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Can room correction software improve the ‘sound’ of a listening room?

  • A man with a transit van. That’s how I moved a few key pieces of furniture, some basic filming equipment, several security cameras and selected hi-fi components from Berlin to Lisbon in very early January. (I was to greet its arrival two days after it left but my right eye delayed my outbound flight by three weeks). With van space at a premium, I had to be choosy. And quickly. The Zu Soul 6 were a non-negotiable as I was near-certain that their deep red gloss finish would look super smart once set down on the Lisbon apartment’s black and white tiled floor. I was not wrong. That big box choice then meant that the rest would have to be smaller pieces: KEF LSX II + stands, Sonus faber Lumina II, Technics SL-1210GR, Buchardt A500, Meze 109 Pro, Rosson RAD-0, Chord Hugo 2 + 2go, RME ADI-2 DAC FS, iFi Zen Streamer and Enleum AMP-23R. Unwittingly, I had put together a collection of Kallax-Fi for its new life in Portugal.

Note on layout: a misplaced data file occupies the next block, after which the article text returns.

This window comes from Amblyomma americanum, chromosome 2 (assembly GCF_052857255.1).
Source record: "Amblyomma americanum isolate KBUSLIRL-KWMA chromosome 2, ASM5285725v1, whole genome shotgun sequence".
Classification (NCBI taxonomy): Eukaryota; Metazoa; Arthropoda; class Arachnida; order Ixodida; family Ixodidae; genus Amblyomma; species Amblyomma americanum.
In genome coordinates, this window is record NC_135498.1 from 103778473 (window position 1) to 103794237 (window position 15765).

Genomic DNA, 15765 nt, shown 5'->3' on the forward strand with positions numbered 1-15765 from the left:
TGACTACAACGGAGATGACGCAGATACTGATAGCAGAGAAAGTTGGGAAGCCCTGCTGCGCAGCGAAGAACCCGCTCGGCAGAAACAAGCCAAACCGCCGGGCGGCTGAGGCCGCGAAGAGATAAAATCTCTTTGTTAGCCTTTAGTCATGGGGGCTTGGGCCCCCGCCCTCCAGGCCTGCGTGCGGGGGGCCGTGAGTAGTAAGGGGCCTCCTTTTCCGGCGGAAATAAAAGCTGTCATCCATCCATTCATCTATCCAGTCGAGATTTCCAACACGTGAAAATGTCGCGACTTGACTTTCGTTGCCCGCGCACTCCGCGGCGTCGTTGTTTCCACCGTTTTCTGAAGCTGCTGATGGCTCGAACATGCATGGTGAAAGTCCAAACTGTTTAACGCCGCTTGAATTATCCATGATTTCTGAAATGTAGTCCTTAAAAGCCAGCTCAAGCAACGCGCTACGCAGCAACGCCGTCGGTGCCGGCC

With the world’s most popular vinyl storage system on my mind, I also had to choose which room correction-capable amplifier would make the 3000km road trip southwest: the Lyngdorf TDAI-1120 with Room Perfect or the NAD M10 V2 with Dirac Live? RoomPerfect makes lighter work of pulling a subwoofer into the room-corrected frame but the NAD has a large colour display and delivers a fatter, punchier sound to make it better suited to a broader range of loudspeakers. Furthermore, already knowing that two subwoofers from GoldedEar were about to come down the pike, the Canadian shoebox amplifier got the nod.